From IDs to diaries - personal objects of those displaced by the Korean War
When the news broke that a war had begun in Korea scared civilians did not have much time to think let alone decide what to pack as they fled their homes in fear of invading soldiers.
A collection of items that civilians carried has been organized for a special exhibition at the National Museum of Korean Contemporary History in central Seoul to commemorate the 70th anniversary of the outbreak of the Korean War (1950-1953).
The exhibition is divided into five sections. The first section introduces items that show how increasingly difficult it was for people to travel across the 38th demarcation line in the years between Korea’s independence from Japan in 1945 and the outbreak of the war.
“An identification card was issued to people that the South Korean government felt they had to watch closely,” the museum said in its explanatory note for a type of ID card issued by the South Korean government in 1949. “People who carried these identification cards were regularly investigated and questioned by the police.”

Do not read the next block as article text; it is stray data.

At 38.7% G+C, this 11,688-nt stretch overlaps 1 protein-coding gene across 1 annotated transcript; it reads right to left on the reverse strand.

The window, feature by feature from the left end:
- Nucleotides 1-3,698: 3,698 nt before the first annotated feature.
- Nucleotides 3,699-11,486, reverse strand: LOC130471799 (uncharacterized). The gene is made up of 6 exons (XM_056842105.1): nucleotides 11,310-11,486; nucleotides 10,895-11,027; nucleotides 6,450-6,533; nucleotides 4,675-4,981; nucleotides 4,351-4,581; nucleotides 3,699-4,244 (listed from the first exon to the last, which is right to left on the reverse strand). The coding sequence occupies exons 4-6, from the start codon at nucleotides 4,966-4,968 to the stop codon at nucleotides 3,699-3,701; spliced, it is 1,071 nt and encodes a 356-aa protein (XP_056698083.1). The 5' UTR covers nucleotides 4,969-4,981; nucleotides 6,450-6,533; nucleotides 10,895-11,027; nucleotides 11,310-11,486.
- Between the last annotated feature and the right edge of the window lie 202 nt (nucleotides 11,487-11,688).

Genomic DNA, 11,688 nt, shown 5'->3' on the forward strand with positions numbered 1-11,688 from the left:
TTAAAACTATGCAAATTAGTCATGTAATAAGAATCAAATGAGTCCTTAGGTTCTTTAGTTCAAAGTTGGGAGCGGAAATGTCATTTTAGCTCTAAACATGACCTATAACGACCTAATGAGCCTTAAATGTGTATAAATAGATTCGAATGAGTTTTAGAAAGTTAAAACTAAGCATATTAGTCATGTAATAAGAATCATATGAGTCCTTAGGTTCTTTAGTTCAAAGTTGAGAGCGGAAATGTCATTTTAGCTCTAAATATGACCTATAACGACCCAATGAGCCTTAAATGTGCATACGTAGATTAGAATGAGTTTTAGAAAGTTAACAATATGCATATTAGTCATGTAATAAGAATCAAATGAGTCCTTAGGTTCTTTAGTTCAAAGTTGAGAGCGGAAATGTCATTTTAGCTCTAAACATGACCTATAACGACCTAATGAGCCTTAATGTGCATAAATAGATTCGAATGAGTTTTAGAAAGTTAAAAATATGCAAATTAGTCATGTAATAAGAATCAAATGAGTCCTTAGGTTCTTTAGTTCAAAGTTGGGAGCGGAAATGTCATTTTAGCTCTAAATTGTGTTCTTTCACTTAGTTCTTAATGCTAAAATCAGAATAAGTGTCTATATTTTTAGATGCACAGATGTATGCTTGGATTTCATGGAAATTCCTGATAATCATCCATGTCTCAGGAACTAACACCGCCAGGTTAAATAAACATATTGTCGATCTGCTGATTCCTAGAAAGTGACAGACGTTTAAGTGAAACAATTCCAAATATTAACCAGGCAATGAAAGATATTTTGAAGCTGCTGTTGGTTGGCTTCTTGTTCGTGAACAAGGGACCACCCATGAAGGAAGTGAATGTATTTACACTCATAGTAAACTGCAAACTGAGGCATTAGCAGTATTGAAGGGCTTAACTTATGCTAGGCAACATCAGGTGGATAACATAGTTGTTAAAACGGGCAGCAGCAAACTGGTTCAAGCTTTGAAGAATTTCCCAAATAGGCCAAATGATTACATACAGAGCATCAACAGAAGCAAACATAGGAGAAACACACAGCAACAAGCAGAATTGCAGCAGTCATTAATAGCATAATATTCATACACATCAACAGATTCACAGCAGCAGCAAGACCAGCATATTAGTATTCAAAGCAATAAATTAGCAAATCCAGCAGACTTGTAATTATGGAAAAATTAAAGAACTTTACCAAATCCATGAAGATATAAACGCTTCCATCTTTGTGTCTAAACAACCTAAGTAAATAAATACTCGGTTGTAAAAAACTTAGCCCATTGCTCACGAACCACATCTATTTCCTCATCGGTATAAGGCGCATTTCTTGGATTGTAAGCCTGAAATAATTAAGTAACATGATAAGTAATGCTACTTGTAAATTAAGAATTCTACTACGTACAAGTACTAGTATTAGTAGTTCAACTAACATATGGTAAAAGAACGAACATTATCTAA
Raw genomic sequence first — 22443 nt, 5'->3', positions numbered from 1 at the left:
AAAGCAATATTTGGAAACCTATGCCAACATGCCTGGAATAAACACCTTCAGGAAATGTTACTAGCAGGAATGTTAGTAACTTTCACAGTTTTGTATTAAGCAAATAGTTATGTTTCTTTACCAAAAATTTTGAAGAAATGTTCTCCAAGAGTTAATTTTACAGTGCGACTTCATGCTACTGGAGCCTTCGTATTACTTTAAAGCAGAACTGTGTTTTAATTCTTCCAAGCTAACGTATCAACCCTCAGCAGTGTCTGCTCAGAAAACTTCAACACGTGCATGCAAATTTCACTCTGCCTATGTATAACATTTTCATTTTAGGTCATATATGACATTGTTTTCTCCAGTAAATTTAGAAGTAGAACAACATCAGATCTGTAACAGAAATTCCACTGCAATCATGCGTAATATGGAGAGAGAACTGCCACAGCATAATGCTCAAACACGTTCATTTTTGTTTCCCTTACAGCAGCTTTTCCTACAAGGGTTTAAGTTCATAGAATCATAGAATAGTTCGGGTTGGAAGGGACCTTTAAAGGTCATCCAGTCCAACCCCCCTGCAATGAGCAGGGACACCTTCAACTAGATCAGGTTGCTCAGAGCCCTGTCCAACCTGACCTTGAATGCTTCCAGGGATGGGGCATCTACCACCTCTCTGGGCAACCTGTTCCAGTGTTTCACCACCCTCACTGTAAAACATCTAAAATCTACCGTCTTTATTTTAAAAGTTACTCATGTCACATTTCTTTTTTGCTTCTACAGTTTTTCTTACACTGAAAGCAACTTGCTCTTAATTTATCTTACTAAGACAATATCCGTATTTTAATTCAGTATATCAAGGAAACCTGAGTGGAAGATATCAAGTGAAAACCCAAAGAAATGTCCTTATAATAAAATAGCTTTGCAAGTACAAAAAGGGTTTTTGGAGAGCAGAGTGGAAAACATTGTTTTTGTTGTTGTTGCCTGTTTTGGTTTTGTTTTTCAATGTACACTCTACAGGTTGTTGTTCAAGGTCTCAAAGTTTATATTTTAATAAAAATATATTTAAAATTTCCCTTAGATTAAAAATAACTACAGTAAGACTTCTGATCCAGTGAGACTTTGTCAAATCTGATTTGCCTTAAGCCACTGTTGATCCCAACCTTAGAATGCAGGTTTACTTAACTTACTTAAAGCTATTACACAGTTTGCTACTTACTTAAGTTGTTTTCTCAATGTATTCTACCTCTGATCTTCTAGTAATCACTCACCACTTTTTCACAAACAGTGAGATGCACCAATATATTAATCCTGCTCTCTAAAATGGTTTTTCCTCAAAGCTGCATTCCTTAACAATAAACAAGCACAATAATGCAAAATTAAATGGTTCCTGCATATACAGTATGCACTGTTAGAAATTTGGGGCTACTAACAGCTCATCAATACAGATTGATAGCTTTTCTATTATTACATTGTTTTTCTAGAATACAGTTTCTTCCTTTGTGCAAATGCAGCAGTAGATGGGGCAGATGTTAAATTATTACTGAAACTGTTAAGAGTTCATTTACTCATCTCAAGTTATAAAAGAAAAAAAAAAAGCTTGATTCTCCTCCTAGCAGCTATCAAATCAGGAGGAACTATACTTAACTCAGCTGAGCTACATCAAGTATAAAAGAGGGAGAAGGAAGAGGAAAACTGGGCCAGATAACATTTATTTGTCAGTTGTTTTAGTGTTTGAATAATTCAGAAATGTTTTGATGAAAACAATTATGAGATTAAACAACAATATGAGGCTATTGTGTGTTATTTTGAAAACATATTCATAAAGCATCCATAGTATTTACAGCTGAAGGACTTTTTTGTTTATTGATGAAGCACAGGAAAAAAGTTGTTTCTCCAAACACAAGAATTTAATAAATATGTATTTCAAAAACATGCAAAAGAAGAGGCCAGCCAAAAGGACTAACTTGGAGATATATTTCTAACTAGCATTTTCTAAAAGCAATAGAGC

A type of national identification card issued in North Korea is also on display at the exhibition.
“This is an identification card issued in the North to all people aged over 18,” the museum said. “Anyone the authorities deemed suspicious or unreliable had their ID card confiscated. Thus you would have been in trouble if you could not produce an ID card at the request of authorities.”
A wooden box carried by the parents of a man named Lee Soon-dong is also included in the first section of the exhibition. Lee’s parents were living in North Korea in the 1940s but decided to move south of the demarcation line “to flee from communist ideologies" before the war, the museum said.
The second section of the exhibition details what people actually went through during the outbreak of the war on June 25, 1950. A diary entry from June 25, 1950, from a person living in Seoul explains how there “just wasn’t much information out and about for ordinary citizens to learn of the outbreak of the war,” according to the museum.
The final section of the exhibition shows items carried by people who were separated from their families by the time the armistice agreement was signed in 1953, including diary entries from 1959 to 1999 by a woman named Seong Kap-sun, whose husband was kidnapped.
BY ESTHER CHUNG [firstname.lastname@example.org]
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